Low Iron during PregnancyIron is an important element of hemoglobin, which is the protein in RBCs and carries oxygen to the body’s tissues. Iron is present in each cell of the human body. It boosts the immune system of the body and so is a very crucial for fighting against infections and diseases. It helps to produce WBCs and aids in producing energy. Iron deficiency is called anemia. A person who is anemic gets tired very easily and may faint at times. The face of an anemic person is often pale and the person always feels weak. They have frequent hair loss and suffer from lack of concentration.
Why are women at a higher risk of iron deficiency?Research has found that women are more susceptible to iron deficiency. One in every four women is anemic. This is so because women lose a lot of blood every month during their menstrual cycle. During menstruation, most women bleed for about 3 – 4 days and a lot of blood is lost. Women require more iron in their diet than men do. But often, they do not get the required quantity of iron and this lowers the iron content in the body further. Women may also become anemic due to low vitamin C in their diet. This is because Vitamin C helps a great deal in the absorption of iron in the body. So, even if you include iron – rich foods in your diet, but you don’t have vitamin C in it, the iron will not get absorbed in the blood properly. Going on frequent diets can also lead to iron deficiency. By dieting, you prevent your body from getting the required nutrition. The intake of certain foods also affects the absorption of iron. These foods include tea and coffee, cheese and milk. These foods are rich in calcium which interferes with the absorption of iron in your body. Iron deficiency during pregnancy Many women become anemic during pregnancy and lactation. During pregnancy, your body’s iron requirement doubles, since double the amount of blood is flowing through your body to support you and your baby. You need extra iron for your growing baby. Iron deficiency is also caused due to lack of folic acid and vitamin B. This is because iron, folic acid and vitamin B work together in the production of RBCs. Your medical practitioner will check your hemoglobin at the onset of pregnancy and during the pregnancy term. She may also prescribe you iron and folic acid supplements, along with vitamin supplements, so that you don’t get iron deficient. Iron and calcium supplements should not be taken together, as calcium interferes with the absorption of iron. You must eat foods that are rich in iron and vitamin C so that maximum iron gets absorbed in your body. Green leafy vegetables, cereals, dry fruits, red meat, tofu and soybeans are very rich in iron. Make sure you include any of these in each meal in some form or the other. If, however you become deficient in iron, during pregnancy, you may experience some or all of the following symptoms:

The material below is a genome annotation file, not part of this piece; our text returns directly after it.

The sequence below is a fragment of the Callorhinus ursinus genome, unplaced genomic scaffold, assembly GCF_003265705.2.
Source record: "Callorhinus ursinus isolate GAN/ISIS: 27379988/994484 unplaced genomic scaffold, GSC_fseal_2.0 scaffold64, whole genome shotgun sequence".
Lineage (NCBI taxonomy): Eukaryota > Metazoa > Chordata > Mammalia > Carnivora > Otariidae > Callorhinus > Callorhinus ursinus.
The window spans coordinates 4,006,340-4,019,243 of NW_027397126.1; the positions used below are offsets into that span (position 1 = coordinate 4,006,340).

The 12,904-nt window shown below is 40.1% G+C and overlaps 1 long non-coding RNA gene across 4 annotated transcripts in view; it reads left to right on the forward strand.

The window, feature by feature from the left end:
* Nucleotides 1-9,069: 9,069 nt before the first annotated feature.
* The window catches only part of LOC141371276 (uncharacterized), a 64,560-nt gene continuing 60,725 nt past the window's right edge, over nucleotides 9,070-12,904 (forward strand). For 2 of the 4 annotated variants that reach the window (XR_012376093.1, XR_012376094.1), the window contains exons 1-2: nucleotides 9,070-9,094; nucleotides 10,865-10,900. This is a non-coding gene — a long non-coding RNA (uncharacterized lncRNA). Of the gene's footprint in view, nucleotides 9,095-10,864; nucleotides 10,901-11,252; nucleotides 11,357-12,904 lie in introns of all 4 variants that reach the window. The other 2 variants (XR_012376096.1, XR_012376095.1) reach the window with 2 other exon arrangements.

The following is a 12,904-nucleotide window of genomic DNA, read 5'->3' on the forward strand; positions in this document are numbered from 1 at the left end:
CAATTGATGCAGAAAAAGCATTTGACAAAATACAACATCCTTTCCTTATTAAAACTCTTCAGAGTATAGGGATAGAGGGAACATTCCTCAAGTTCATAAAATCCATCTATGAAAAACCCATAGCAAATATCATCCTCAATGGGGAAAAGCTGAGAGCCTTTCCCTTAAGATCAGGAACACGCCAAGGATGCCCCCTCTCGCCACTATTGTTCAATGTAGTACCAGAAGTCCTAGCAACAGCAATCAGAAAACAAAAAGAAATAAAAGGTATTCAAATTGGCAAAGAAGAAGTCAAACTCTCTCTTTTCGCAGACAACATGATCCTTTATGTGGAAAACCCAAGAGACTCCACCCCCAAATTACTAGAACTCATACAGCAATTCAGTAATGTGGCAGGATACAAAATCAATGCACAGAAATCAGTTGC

- Excessive fatigue
- Dizziness and fainting
- Excessive stress
- Light – headedness
- Pale face
- Irregular heartbeats
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